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Female Fertility Evaluation

Evaluation of female partner

Ovarian function

The menstrual cycle is controlled by the ovary through the cyclic development of eggs or oocytes. Testing ovarian function examines the hormones, estradiol and follicle stimulating hormone (FSH) early in the menstrual cycle. These hormones, along with thyroid-stimulating hormone (TSH) and prolactin, can help identify problems that might interfere with oocyte development or release.

Testing for ovulation

Urinary luteinizing hormone (LH) detection. Using a kit that comes with multiple detection strips, a woman can test daily around the middle of the month to try and detect the luteinizing hormone (LH) surge. This usually occurs the day prior to egg release and therefore might also be used to time intercourse or schedule IUI.

  • Basal body temperature (BBT) charting. BBT charting requires the woman to measure her morning body temperature first thing in the morning and record the value to a 1/10th of a degree on a chart. In ovulatory women, the temperature usually rises after ovulation. This might be helpful in some cases, but cannot be reliably used to time intercourse.
  • Ultrasound. Ultrasounds can be used effectively to check for follicle development and determine endometrial thickness. Vaginal probe ultrasounds give the best images and don’t require the patient to have a full bladder. In ovulation induction cycles, the ultrasound is used to count the number and size of follicles to determine when to release the eggs and to make sure it is safe to do so.
  • Hormone testing. Progesterone is a hormone produced by the follicle after ovulation and is a sensitive measure of ovulation. It is usually measured around day 21 of a 28-day cycle, near the time of peak secretion from the corpus luteum. Low progesterone levels may require further treatment.
  • Endometrial biopsy. After ovulation, the lining to the womb or endometrium, prepares for implantation of the fertilized egg or embryo. Once the embryo reaches a certain size it is ready to attach to the uterine lining. The endometrial biopsy is a method to evaluate the development of the endometrium or histology. We also recommend the evaluation of markers of uterine receptivity. Certain proteins are required for successful pregnancy to occur and might be missing in certain conditions, such as endometriosis, tubal disease or in polycystic ovary syndrome (PCOS). The biopsy requires proper timing and should be performed 8 or 9 days after the LH surge has occurred.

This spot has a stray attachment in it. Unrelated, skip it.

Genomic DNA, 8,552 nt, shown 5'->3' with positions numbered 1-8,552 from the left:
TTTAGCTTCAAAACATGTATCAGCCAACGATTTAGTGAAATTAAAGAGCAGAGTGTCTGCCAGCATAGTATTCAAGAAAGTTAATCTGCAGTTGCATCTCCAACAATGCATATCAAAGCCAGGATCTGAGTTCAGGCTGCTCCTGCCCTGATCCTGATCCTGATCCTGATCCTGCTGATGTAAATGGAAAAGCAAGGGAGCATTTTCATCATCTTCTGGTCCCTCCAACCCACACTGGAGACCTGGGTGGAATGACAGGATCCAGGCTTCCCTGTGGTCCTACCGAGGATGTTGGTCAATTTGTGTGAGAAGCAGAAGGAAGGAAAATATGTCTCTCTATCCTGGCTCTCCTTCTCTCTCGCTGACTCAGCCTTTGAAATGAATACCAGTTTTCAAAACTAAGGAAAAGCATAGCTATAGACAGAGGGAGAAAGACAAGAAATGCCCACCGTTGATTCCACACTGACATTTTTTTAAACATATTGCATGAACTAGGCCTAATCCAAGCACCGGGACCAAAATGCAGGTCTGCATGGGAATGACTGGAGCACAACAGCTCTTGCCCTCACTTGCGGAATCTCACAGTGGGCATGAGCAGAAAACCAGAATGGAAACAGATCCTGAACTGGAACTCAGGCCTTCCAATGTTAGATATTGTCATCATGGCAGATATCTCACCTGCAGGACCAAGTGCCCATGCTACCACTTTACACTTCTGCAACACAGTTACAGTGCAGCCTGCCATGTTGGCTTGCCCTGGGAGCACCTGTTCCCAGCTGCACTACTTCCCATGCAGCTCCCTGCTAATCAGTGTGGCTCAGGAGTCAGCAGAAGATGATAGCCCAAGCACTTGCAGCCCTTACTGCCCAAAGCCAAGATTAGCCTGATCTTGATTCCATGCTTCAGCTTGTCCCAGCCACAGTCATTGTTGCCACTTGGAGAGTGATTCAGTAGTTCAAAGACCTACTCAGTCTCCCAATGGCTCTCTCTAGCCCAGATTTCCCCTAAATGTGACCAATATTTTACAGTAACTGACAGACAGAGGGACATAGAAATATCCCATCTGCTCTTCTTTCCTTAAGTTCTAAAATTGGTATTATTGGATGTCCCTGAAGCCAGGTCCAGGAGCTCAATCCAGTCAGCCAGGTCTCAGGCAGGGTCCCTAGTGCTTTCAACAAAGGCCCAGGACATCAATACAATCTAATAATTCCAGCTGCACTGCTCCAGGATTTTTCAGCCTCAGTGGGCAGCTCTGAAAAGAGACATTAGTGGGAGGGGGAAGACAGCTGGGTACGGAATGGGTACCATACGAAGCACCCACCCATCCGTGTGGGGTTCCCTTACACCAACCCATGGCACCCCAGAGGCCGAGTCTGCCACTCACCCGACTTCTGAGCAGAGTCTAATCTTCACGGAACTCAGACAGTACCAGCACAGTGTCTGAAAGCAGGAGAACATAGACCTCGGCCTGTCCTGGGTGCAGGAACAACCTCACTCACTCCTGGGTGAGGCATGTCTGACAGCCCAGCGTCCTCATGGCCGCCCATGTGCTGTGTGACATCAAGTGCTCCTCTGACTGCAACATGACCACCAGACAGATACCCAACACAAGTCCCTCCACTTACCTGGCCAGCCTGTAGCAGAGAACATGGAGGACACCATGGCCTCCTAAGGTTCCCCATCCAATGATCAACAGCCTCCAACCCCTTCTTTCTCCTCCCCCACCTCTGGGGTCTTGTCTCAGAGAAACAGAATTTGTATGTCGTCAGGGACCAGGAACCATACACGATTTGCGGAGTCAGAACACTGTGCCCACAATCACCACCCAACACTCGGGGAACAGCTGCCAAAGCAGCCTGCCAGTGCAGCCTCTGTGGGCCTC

Evaluating fallopian tubes

Hysterosalpingogram (HSG) is a test performed with a radiologist and can detect whether the fallopian tubes are blocked or open. This test also can be used for evaluation of the uterine cavity. Patients getting an HSG are instructed to take an antibiotic for a day or two prior to the test. The evaluation only takes a few minutes to perform and you will usually be given the results the same day.

Evaluation of the uterine cavity

The uterine lining is where the newly fertilized egg will implant. Disruptions in the lining can occur. Problems with the uterus may include fibroids, endometrial polyps, adenomyosis, scarring or a uterine septum. While HSG traditionally has been used to evaluate the uterine lining, ultrasound has largely replaced it as a more sensitive and less painful approach. Any abnormalities observed can usually be treated. Hysteroscopy is a procedure in which the inside of the uterus is visualized. The procedure can be done in the office or the operating room and is a valuable way to evaluate and treat problems with the uterine lining.

Blood testing

In most women, we check the following with blood tests:

  • Anti-mullerian hormone (ASH)
  • Testosterone
  • Dehydroepiandrosterone sulfate (DHEA-S)
  • Follicle stimulating hormone (FSH)
  • Estradiol
  • Thyroid stimulating hormone (TSH)
  • Prolactin